A group of high-tech firms, led by ARM, Freescale Semiconductor, IBM, Samsung, ST-Ericsson and Texas Instruments, have formed a nonprofit organization to promote the use of Linux software on smartphones, tablets and other mobile devices.
To that end, the organization, called “Linaro,” will develop tools, applications, kernel, graphics and boot codes to help the various Linux-based distributions — Android, LiMo, MeeGo, Ubuntu and webOS — work as effectively as possible with the high-performance, low-power processors these devices require.
The first release is planned for November 2010. It will provide performance optimizations for SoC (System-on-Chip) semiconductors based on the ARM Cortex-A processor family.
What the founding companies share is an interest in having mobile Linux deployed in as many different types of devices and applications as possible, Chris Hazelton, research director of mobile and wireless at the 451 Group, told LinuxInsider.
“Mobile computing is changing,” he said. “Smartphones are a major market but also — looking a couple years down the road — these companies see tablet computing becoming a significant player.”
The companies behind Linaro are not the only ones that recognize this, said Hazelton, noting that Intel is positioning its product development to target mobile products.
“ARM wants to see a community of devices, operating systems and applications come to market that support its chips,” Hazelton said.
“We saw an absolute explosion of a demand for smart connected devices that go beyond the smartphone — from tablets to TVs,” Kerry McGuire, director of strategic marketing for ARM, told LinuxInsider. “And because these devices are varied in form factor and market focus, Linux, in a number of distributions, is best suited to address their diverse requirements.”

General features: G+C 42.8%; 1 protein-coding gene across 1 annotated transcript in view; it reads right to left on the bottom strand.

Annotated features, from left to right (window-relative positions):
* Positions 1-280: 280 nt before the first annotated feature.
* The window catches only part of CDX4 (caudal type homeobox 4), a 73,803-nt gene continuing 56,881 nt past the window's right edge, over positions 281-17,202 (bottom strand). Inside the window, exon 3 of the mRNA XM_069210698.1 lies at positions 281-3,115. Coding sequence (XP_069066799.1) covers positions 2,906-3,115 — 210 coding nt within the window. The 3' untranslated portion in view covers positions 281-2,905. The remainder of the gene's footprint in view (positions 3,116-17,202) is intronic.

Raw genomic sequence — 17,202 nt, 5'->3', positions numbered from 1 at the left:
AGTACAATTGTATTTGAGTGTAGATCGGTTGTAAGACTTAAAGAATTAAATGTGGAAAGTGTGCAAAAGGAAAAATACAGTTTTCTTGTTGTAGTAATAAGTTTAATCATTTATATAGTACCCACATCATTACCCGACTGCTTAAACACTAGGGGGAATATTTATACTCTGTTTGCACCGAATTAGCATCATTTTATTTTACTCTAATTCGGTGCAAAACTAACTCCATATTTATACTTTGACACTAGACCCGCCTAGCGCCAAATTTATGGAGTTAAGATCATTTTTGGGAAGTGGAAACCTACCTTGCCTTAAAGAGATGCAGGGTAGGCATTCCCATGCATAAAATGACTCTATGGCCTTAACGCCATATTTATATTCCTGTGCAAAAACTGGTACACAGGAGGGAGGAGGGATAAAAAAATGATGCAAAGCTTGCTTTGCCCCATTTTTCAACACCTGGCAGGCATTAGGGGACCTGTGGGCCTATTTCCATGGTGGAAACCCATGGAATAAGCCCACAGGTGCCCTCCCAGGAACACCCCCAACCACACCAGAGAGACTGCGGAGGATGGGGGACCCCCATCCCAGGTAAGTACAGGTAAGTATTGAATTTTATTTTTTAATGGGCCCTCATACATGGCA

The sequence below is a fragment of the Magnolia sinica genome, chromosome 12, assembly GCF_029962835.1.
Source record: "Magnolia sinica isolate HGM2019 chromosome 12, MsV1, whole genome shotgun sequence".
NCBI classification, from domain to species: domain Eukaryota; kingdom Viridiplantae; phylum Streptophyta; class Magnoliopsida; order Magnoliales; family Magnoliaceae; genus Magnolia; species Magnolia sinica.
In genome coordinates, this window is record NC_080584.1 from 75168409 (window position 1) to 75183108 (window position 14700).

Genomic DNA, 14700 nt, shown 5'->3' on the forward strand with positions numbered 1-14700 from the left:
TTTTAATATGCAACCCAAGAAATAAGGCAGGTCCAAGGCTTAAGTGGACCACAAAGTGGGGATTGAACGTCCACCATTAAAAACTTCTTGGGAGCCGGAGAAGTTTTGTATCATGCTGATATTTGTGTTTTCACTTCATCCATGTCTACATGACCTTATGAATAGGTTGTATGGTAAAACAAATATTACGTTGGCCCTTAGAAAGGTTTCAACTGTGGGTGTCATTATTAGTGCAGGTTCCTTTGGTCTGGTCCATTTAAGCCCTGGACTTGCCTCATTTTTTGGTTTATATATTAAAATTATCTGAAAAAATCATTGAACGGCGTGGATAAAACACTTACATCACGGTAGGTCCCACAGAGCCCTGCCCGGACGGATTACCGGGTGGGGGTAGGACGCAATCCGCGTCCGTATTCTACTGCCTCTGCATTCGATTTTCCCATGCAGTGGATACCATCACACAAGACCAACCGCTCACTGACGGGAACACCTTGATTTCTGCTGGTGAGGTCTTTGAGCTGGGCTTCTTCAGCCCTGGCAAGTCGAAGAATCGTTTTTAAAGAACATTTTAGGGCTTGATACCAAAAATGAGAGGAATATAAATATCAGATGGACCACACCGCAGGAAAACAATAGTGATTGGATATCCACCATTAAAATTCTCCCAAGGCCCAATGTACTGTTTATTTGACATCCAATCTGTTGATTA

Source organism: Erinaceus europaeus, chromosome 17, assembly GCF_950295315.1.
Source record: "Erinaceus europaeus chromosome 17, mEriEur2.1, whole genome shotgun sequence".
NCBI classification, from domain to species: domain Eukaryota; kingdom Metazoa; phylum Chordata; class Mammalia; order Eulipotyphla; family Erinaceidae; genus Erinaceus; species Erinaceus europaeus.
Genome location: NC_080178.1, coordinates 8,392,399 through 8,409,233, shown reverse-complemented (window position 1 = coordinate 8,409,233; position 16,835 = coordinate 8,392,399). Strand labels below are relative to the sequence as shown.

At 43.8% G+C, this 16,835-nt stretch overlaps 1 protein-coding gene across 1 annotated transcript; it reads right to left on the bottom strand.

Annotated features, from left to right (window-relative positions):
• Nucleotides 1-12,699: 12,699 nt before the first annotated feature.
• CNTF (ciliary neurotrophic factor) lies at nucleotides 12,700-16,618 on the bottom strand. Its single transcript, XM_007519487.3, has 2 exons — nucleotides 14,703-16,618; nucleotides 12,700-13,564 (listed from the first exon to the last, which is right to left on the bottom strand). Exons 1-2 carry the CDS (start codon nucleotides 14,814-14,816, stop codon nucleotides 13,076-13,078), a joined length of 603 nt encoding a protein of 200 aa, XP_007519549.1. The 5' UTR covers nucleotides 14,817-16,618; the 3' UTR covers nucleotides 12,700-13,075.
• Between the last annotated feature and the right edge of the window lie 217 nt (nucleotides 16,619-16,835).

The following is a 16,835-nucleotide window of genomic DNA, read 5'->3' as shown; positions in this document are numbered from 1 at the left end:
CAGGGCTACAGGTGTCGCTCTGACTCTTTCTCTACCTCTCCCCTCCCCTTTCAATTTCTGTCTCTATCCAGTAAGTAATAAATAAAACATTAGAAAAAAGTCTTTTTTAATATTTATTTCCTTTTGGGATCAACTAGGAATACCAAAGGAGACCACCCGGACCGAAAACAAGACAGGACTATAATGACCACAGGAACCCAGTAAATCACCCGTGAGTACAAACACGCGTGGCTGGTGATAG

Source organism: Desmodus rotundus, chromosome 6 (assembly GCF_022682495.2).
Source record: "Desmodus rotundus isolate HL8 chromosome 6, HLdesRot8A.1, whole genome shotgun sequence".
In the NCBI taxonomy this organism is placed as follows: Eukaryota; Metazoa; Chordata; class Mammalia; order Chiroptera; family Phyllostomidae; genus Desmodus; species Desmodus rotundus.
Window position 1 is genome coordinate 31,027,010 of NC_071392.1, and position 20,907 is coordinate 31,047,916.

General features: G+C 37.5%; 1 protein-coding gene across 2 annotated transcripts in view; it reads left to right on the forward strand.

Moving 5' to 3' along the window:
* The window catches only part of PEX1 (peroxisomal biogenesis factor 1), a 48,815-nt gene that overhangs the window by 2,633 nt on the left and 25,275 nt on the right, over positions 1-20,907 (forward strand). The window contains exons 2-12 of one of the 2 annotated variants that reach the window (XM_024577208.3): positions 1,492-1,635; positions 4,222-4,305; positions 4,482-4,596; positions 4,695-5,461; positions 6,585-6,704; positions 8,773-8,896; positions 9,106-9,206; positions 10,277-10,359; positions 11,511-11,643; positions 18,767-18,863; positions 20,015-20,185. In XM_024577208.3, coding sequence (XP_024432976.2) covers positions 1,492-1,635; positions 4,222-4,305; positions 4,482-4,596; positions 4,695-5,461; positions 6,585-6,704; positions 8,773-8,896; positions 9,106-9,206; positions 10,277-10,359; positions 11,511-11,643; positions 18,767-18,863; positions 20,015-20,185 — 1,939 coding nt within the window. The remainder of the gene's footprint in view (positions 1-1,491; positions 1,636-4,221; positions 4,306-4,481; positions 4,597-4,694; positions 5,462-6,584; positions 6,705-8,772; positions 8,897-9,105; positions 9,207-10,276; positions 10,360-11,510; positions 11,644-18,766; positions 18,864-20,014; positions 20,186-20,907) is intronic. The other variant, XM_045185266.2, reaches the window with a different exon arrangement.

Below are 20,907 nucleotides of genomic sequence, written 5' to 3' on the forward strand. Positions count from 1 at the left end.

ARM’s role is to develop and optimize chips that will help these products go to market faster, said McGuire.
From the Enterprise to the Consumer
Linaro’s formation is also a nod to the rapidly growing inroads Linux is making in the consumer realm. Linux has embedded itself in the enterprise over the past decade and continues to post growth. To cite just one example, IDC recently reported that Linux server revenues grew 20.4 percent to US$1.7 billion in the first quarter of 2010, compared with the first quarter of 2009. Linux servers now represent 16.2 percent of all server revenue, up 2.1 points over Q1 2009.
The hyper demand for smartphones is what is now driving Linux into the consumer space. Linux-enabled smartphones, led by Google’s Android, will comprise 33 percent of the worldwide smartphone market by 2015, predicted ABI Research.
Other mobile Linux operating systems to watch, according to ABI, are Bada and MeeGo. The Bada platform is kernel-configurable, which means it can run either on the Linux kernel or on a real-time operating system (RTOS) kernel — thus making Bada applicable to a wider range of devices than smartphones.
Linux in the mobile market today, ABI concluded, is nearly as disruptive as Linux was in server markets a decade ago.
Linux is already finding its way into other devices, as McGuire noted.
For example, Meyer Sound, a leading developer and manufacturer of professional sound reinforcement equipment, recently joined the Linux Foundation. The company currently uses embedded Linux in the development of its D-Mitri digital audio platform and Galileo loudspeaker management system.
To develop its tools and optimizations, Linaro is bringing together open source engineering resources from its membership to contribute to the projects. It also will work with the Linux Foundation and the LiMo Foundation, it said.
“We are supportive of any investment that contributes to the mainline kernel and the many upstream open source projects that make up Linux based operating systems today,” said Jim Zemlin, executive director of the Linux Foundation.